Organ-on-chips have been broadly categorized into three types based on the function and nature of cells to be evaluated on the chip. The three types of organ-on-chips are- single organ chips, disease / therapeutic specific chips, and multi-organ-chips.
Single Organ Chips: Single organ chips mimic the physiology of a particular organ on a chip, such as the heart, liver, lung, and others. These systems frequently attain a high level of biological authenticity, enabling examination of how a particular organ reacts to a substance or mixture of substances.
Disease / Therapeutic Specific Chips: A number of microfluidic based disease specific chip models have been either developed or under development for use across different therapeutic areas. Cancer-on-chip or tumor-on-chip is a widely used model in oncology research and study the key aspects of human microenvironment. In addition, other microfluidic chip models that are under development, include rheumatoid arthritis-on-chip, cardiac fibrosis-on-chip, cardiac arrythmias-on-chip, and others.
Multi-Organ Chips: Given the several benefits of organ-on-chips and tumor-on-chip models in the research studies being conducted in pharmaceutical domain, multi-organ chips are next in line to being adopted by the researchers for testing certain therapies or for generalizing personalized medicine. ‘Multi-organ-chips’, often termed as the ‘human-on-a-chip’ and ‘body-on-a-chip’, provide a framework for investigating the potential interaction of one or more organs through the exchange of metabolites or soluble signaling molecules.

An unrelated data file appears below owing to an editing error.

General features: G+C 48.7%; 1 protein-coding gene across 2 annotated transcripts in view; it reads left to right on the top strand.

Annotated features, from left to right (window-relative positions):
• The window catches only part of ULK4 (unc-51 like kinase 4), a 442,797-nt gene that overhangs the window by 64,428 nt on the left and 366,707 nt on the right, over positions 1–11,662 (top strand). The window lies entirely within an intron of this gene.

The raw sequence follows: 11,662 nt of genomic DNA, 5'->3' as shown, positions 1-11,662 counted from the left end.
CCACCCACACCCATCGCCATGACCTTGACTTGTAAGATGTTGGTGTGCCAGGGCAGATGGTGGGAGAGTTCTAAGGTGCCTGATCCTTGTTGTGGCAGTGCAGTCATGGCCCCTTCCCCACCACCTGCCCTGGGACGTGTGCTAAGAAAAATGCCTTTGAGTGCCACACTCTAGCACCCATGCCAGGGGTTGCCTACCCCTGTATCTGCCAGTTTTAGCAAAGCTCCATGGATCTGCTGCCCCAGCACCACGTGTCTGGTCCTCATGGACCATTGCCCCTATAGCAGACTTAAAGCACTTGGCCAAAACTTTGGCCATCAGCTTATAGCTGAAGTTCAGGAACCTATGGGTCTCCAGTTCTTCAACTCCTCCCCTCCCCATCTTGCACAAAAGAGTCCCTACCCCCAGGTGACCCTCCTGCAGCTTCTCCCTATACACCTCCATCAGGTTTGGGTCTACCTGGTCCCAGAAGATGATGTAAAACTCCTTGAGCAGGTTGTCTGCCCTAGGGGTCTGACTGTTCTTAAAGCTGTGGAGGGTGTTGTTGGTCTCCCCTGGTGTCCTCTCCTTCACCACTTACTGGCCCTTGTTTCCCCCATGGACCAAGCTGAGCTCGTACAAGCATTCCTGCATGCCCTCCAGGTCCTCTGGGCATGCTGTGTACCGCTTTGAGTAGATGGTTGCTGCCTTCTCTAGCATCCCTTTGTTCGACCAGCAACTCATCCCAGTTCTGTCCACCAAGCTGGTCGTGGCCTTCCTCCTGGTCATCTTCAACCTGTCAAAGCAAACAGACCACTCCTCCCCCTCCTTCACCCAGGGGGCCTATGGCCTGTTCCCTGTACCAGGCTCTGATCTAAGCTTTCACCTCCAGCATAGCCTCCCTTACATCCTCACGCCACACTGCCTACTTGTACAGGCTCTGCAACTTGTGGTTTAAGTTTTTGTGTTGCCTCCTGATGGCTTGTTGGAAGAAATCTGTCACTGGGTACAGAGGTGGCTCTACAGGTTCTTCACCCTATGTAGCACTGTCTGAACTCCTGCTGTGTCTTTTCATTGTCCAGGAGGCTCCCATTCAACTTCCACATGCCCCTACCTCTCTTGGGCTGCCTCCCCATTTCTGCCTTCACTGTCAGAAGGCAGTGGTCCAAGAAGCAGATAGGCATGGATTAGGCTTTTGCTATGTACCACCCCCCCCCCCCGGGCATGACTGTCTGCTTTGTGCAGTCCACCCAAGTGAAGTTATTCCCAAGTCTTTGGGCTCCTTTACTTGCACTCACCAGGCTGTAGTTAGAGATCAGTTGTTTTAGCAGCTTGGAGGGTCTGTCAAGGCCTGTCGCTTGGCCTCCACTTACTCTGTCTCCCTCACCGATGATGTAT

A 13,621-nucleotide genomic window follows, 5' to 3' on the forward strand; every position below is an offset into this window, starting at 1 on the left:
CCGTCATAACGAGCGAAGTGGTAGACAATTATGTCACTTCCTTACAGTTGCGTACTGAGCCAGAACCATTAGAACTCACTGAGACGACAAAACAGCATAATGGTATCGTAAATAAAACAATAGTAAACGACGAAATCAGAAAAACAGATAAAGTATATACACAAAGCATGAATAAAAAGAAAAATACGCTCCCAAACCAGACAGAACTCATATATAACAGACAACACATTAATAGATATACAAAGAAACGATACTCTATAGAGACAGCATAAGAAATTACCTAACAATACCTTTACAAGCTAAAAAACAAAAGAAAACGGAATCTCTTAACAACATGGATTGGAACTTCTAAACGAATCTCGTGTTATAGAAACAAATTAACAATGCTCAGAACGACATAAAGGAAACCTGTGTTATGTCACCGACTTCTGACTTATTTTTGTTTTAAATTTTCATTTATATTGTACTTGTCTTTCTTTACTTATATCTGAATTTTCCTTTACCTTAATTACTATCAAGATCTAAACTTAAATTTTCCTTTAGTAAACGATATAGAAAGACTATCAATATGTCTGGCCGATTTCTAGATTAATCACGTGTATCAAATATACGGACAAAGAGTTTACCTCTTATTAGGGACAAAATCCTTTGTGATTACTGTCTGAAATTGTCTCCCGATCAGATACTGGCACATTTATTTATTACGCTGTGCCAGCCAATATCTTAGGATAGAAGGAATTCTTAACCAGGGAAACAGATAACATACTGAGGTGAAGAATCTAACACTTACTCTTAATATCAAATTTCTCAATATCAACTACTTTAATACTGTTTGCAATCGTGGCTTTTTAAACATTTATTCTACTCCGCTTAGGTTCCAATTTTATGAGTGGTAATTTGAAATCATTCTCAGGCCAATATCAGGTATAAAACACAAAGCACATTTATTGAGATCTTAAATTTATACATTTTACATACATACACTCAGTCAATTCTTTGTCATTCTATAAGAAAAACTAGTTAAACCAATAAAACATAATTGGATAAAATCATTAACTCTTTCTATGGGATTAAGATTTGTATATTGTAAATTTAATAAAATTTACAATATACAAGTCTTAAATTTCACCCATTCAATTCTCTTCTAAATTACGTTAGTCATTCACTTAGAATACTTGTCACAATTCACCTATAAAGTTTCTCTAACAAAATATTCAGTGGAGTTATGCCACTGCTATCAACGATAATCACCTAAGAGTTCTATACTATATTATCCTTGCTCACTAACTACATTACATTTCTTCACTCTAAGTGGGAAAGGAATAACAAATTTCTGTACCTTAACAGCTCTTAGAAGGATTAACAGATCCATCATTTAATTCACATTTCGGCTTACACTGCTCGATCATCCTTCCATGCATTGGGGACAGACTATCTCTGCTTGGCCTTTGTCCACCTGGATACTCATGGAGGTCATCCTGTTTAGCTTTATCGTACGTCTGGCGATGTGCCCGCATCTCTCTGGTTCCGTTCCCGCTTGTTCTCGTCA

ADVANTAGES OF ORGAN-ON-CHIPS
§ Physiological Relevance: These systems mimic the microenvironment of human organs, allowing researchers to study tissue responses and interactions in a more physiologically relevant context.
§ Reduced Animal Testing: They can reduce the need for animal testing, offering more ethical and cost-effective alternatives for studying drug toxicity and efficacy.
§ Personalized Medicine: The can be customized with patient-specific cells, enabling personalized medicine approaches and drug testing tailored to individual genetic backgrounds.
§ High Throughput Screening: They can be used in high-throughput screening for drug discovery, accelerating the identification of potential drug candidates.
§ Disease Modeling: They can replicate disease conditions, providing valuable insights into disease mechanisms and enabling the development of targeted therapies.